Ukrainian MP warns EU 'will be next' if Putin wins war
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Tomorrow, the defence ministers from the 30 NATO states will meet in Brussels for a meeting to discuss Putin’s invasion of Ukraine. The meeting comes after Russian missiles hit a large Ukrainian military base around 15 miles from the border with NATO member Poland, which killed 35 people and wounded 134. So far NATO members have supplied Ukraine with weapons and imposed severe economic sanctions on Russia, though the alliance does not want to become directly involved in the conflict.
However as Putin’s army moves westwards across Ukraine, there have been mounting fears of war between Russia and NATO.
Putin has had tension with the West since first becoming Russia’s President in 1999.
Last year, the Russian coronavirus vaccine, Sputnik V, was a source of division in Europe before a single dose had even been delivered.
European Commission President Ursula von der Leyen and Putin engaged in a war of words in February 2021 after the EU boss appeared to imply that Russians didn’t want the Sputnik jab.
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Speaking at a news conference, Ms von der Leyen denied reports that Russia’s vaccine manufacturer, the Russian Direct Investment Fund, had applied for regulatory approval from the European Medicines Agency.
She then said: “Overall, I must say we still wonder why Russia is offering theoretically millions and millions of doses while not sufficiently progressing in vaccinating their own people.”
The following evening, the Russian Permanent Mission to the EU hit out at the European Commission President, and said they were “perplexed to hear” Ms von der Leyen’s observations.
He comments were deemed “either an effort to politicise the issue in an unsubstantiated and, indeed, deplorable way, or indicates an inadequate level of awareness of the top-level official.”
The statement continued: “In full compliance with the principles of democracy and humanitarian law, inoculation in Russia is voluntary and to date, all interested citizens are provided with the vaccine without delay and free of charge.
“An extensive network of vaccination centres has been set up and is constantly being improved, including employing modern digitalisation tools.”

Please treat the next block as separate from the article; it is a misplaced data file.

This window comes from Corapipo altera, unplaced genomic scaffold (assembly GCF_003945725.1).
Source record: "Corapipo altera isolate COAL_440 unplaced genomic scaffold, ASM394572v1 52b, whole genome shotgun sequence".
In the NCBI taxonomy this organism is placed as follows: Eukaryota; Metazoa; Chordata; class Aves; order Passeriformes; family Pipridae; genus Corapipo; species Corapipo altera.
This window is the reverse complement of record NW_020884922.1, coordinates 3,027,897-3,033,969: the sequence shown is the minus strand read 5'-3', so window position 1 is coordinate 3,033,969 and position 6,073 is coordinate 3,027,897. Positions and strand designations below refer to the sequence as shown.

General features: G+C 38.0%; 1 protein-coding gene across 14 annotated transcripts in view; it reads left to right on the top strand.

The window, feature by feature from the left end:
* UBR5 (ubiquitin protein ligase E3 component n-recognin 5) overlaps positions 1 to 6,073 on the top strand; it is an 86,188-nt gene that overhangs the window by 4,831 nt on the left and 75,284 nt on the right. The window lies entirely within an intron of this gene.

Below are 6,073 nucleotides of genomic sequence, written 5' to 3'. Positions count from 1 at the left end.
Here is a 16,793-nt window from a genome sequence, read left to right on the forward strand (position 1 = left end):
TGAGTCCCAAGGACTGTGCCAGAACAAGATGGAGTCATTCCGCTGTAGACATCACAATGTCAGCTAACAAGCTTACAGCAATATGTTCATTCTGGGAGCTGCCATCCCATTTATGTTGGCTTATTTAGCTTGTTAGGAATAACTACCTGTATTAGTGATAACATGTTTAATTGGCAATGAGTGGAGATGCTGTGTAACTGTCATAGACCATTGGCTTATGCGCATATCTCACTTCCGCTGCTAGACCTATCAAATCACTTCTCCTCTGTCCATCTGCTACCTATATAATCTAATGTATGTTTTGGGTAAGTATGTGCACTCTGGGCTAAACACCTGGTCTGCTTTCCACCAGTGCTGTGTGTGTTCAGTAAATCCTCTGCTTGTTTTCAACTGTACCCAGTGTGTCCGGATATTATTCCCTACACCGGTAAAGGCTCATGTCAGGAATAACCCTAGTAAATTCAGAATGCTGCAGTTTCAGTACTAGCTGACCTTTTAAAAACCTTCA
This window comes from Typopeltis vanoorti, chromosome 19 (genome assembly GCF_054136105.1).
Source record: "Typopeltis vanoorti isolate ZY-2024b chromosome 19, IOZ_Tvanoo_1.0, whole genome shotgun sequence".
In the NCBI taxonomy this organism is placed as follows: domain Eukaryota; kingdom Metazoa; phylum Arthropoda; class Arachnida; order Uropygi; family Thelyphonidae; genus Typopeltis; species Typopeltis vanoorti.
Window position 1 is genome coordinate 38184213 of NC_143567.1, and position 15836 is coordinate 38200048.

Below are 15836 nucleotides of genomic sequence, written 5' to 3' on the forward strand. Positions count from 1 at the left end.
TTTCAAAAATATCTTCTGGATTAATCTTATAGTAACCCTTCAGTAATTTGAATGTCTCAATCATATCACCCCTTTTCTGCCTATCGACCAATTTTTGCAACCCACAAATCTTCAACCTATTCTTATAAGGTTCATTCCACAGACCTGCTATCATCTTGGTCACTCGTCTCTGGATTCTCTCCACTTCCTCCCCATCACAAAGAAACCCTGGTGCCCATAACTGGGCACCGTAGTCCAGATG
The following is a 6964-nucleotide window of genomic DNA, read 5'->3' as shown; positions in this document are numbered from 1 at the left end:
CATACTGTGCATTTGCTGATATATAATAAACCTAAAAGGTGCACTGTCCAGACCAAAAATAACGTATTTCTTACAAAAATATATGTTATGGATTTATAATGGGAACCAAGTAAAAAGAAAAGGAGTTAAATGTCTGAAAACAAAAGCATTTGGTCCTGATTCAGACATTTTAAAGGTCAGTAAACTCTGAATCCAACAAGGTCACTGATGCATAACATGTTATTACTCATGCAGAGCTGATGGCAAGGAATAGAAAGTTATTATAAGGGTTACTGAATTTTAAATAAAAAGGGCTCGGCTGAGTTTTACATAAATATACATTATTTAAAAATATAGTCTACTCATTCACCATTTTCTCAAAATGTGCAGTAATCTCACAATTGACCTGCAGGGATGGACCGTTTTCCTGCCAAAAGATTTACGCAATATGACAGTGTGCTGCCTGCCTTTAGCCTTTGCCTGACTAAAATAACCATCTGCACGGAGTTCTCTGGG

The embassy then added that efforts to supply the Russian vaccine to other countries were “in no way linked” to the availability of the vaccine to the Russian people.
Two months later there were further tensions between the EU and Russia over the vaccine.
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Though the European Commission said they didn’t need the Russian jab and the European Medicines Agency was yet to approve it, a number of EU member states were breaking away from the EU’s common strategy and striking their own deals.
After Germany, Hungary, Slovakia and San Marino collectively ordered millions of Sputnik V doses, critics claimed Moscow was using their own vaccine to sow division.
Of course, the West has been on high alert since Russia launched their invasion of neighbouring Ukraine last month.
Speaking on Monday morning, UK Health Secretary Sajid Javid said that though it is unlikely, it would not be impossible that Russian missiles could target territory belonging to NATO.
Mr Javid told BBC Radio: “It’s not impossible, but I still think at this stage it’s very unlikely.
“We’ve made it very clear to the Russians, even before the start of this conflict, even if a single Russian toecap steps into NATO territory, then it will be considered an act of war.”
NATO’s system of collective security means that all 30 independent member states will form a mutual defence in response to an attack by an external party.
If Russia was to attack the likes of Poland, Latvia or Lithuania, it would be at war with all NATO members.
NATO Secretary General Jens Stoltenberg said: “NATO’s core task is to protect and defend all allies. There must be no room for miscalculation or misunderstanding.
“An attack on one will be regarded as an attack on all. This is our collective security guarantee.”
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